That is it for today. I am going to take the laptop and go sit outside and work for a bit so I can catch some of the ocean breezes that cooled off our muggy weather a bit.

Wednesday, May 10, 2006

This overcast weather is really getting to me. And I have the end of spring semester, beginning of summer semester, working on a book grumpies! Too many things to do and feeling the need to procrastinate because of it. I can't wait for ALA Annual in New Orleans the end of next month to get the shot of professional enthusiasm I need. Getting to see everyone and catch up on each other's lives, personal and professional, is the best part of conference. Really looking forward to the YALSA Preconference on Audio Books. I have become addicted to them - they keep me sane is the craziness of island traffic and erratic driving behavior.

Maybe I need to get away on a houseboat like the Harrisong family in Deliver Us from Normal by Kate Klise. I related to 12 year old Charles who worries about everything, especially what people in their small town think of his eccentric Catholic family. Little things like the sticker on his cello case that make it evident he is the only kid in band who doesn't own his instrument, shopping for underwear at the discount store, and the bath bubbles his mother brings in as a gift for his teacher. Charles knows what the town thinks about his family, but so do his little brothers and sisters when a group of kids write Poor White Trash on Clara's posters. They will never know if Clara had a chance at the 7th grade presidency or not - the Harrisong family hit the road, headed toward a dream, that turns out to initially be a nightmare, and then perhaps their salvation - in the form of a dilapidated houseboat. Like so many "anal" kids Charles writes lists, but he is even afraid someone will find them. The realization that maybe he is the embarrassing one in the family is more than he can handle. A great addition to an upper elementary/MS collection.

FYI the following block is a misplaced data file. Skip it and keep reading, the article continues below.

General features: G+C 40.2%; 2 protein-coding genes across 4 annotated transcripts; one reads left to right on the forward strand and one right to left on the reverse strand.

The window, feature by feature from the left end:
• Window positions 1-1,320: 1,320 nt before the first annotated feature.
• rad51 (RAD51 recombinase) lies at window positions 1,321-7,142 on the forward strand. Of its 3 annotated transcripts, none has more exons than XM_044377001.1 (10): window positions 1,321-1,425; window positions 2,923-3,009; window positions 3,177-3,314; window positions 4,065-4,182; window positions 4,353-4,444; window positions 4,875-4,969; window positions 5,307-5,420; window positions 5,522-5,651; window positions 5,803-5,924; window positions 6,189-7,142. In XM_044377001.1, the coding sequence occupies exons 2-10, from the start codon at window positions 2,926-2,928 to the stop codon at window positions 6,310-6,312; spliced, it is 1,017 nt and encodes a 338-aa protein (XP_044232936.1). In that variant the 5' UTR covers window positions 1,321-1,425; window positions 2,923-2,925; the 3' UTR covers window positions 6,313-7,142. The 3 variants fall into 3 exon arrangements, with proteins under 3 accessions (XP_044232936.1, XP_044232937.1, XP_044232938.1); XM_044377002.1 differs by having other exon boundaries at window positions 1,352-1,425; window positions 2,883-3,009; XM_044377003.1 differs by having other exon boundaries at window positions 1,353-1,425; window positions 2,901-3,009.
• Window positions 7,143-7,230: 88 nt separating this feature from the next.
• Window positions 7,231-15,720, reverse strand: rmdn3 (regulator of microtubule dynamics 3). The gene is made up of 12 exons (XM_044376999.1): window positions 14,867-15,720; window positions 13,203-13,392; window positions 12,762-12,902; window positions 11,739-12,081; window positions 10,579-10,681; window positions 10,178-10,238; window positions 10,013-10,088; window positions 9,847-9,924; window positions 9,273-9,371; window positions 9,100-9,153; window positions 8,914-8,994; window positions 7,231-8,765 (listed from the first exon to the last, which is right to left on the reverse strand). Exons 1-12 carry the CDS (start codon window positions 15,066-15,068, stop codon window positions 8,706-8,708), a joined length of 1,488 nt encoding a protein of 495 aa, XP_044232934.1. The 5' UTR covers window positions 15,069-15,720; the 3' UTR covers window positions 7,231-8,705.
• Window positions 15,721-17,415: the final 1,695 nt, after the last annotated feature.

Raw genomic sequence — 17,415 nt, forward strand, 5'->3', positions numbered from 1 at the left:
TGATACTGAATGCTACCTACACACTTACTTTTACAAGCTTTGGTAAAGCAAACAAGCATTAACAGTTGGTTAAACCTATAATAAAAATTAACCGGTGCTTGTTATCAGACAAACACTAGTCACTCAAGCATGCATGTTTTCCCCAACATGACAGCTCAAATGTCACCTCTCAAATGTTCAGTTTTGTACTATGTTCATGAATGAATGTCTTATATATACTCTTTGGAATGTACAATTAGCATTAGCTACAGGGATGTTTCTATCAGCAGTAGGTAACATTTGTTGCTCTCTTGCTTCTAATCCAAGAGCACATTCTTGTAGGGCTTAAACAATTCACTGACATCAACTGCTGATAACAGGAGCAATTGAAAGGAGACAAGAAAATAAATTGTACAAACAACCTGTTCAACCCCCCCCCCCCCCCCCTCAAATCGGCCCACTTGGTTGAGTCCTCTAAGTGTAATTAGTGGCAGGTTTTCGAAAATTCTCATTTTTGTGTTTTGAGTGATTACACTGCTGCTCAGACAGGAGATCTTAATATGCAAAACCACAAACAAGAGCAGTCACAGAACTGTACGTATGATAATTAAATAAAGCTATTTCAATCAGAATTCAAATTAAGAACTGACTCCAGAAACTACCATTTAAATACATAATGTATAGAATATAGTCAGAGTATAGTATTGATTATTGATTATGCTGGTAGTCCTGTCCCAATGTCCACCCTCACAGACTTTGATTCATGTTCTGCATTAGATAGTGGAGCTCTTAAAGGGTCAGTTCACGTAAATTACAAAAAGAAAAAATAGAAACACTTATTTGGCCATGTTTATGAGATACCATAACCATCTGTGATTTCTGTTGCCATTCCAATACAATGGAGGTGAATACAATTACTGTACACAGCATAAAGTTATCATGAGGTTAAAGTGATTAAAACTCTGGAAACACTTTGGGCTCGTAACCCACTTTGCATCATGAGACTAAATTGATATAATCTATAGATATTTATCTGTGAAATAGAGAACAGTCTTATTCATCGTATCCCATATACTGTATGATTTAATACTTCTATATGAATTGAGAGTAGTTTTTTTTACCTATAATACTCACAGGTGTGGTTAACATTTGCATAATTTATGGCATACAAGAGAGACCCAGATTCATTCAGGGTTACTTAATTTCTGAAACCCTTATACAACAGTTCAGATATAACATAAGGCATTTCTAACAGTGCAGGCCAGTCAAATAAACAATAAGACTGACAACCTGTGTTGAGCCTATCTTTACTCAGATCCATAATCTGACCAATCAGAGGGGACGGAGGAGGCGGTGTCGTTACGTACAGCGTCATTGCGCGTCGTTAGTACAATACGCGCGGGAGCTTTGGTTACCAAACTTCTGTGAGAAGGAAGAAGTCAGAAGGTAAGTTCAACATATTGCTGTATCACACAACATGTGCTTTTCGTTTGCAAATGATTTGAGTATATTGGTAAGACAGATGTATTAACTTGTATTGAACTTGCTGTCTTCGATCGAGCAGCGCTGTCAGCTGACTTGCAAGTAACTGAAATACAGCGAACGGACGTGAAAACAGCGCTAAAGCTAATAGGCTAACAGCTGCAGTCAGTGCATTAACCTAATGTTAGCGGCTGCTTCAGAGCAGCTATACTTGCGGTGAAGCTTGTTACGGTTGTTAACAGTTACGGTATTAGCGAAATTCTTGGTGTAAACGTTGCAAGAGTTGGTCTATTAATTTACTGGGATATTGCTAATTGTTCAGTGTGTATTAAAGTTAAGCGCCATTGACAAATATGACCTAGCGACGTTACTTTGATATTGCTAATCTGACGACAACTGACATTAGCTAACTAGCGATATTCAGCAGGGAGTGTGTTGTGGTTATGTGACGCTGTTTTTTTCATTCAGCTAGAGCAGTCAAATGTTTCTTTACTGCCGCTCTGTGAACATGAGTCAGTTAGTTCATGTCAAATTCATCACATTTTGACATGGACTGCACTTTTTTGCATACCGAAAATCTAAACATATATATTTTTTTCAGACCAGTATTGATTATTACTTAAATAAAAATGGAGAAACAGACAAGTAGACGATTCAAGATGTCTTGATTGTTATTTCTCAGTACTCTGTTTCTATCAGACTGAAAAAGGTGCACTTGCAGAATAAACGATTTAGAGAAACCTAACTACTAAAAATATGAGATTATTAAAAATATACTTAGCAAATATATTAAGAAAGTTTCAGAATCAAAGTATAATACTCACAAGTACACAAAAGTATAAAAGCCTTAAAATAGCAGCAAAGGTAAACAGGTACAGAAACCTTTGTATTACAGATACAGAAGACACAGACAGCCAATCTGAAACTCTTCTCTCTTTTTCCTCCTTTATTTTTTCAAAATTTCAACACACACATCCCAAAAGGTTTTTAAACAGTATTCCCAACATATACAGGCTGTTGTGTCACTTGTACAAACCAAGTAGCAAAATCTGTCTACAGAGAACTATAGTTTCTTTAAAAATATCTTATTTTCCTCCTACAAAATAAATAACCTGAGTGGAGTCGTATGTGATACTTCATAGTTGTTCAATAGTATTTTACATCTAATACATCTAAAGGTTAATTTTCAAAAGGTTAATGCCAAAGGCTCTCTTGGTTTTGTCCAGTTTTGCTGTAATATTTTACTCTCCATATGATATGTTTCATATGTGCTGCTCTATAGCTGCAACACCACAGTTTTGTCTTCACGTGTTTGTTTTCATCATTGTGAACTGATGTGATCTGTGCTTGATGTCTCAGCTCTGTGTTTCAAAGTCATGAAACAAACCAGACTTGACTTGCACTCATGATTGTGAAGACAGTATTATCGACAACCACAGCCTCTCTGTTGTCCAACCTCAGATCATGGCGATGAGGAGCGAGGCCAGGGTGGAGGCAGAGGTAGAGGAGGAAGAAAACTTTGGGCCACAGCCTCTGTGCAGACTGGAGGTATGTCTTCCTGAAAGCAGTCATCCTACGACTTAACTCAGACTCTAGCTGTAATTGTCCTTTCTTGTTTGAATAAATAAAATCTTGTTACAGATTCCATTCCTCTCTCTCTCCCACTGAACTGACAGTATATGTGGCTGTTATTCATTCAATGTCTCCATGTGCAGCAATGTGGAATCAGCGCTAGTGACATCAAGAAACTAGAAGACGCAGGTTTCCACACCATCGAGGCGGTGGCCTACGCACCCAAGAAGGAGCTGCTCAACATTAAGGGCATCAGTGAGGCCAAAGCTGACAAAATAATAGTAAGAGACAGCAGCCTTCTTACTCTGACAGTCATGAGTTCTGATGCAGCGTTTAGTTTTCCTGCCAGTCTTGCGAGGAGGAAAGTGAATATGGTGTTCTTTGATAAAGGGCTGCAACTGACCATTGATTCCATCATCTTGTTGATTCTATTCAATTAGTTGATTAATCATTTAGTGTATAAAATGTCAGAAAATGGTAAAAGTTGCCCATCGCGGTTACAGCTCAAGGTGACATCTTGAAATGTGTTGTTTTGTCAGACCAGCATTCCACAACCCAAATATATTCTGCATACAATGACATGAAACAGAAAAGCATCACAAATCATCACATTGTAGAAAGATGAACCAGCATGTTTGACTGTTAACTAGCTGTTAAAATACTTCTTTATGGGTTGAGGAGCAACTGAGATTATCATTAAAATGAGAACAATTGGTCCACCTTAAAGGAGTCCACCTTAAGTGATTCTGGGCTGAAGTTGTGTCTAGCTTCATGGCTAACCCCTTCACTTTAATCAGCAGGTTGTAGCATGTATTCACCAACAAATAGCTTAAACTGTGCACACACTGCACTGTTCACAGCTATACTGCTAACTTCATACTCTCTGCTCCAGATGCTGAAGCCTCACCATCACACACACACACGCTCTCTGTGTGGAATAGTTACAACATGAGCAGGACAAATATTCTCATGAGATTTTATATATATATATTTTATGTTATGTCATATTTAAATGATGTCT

Grumpy or not, my goal is to get a Reader's Advisory column writen from LMC today.

Tuesday, May 09, 2006

Another overcast and humid day down here. I just wish it would rain and get it over with! We were up in Tutu having dinner at Jack's last night when it actually drizzled a bit. Nothing here on the south side of the island, of course. We ended up eating out as right after Steve got home from work yesterday, and thank goodness after I got out of the shower, the power went out. So we headed to Iggy's for a burger but they were closed for a private party. I had my heart set on a burger so we went to Jack's. Big mistake - I got really sick from the buffalo burger again. Guess it is time I give up on them, but they do taste good. The power was back on when we got home but I was feeling too crummy to deal with flipping channels. I laughed out loud them a.m. when I read one of the top 5 things you will never hear from your husband is: "Here honey, you take the remote." No kidding! I try not to get too upset as I am never just watching TV - I am also checking email, working on crafts, or other projects while I watch, but when you are involved in a movie and just at the point when you might find out what is going on, like in Ronin, the other night Steve turns the channel to another movie 1/2 way through that I had no idea what was going on. And, of course, he mutes it or goes to the NFL channel during commercials. He does know better than to mess with my dorky horror movies on the SF channel on Sunday afternoons when I am into them, like the alligator one with Betty White. :-) I can only watch them on TV as they cut out all the gory parts. Wish they had cut more out of The Gangs of New York, which we actually did watch all the way through the other night. What a violent movie!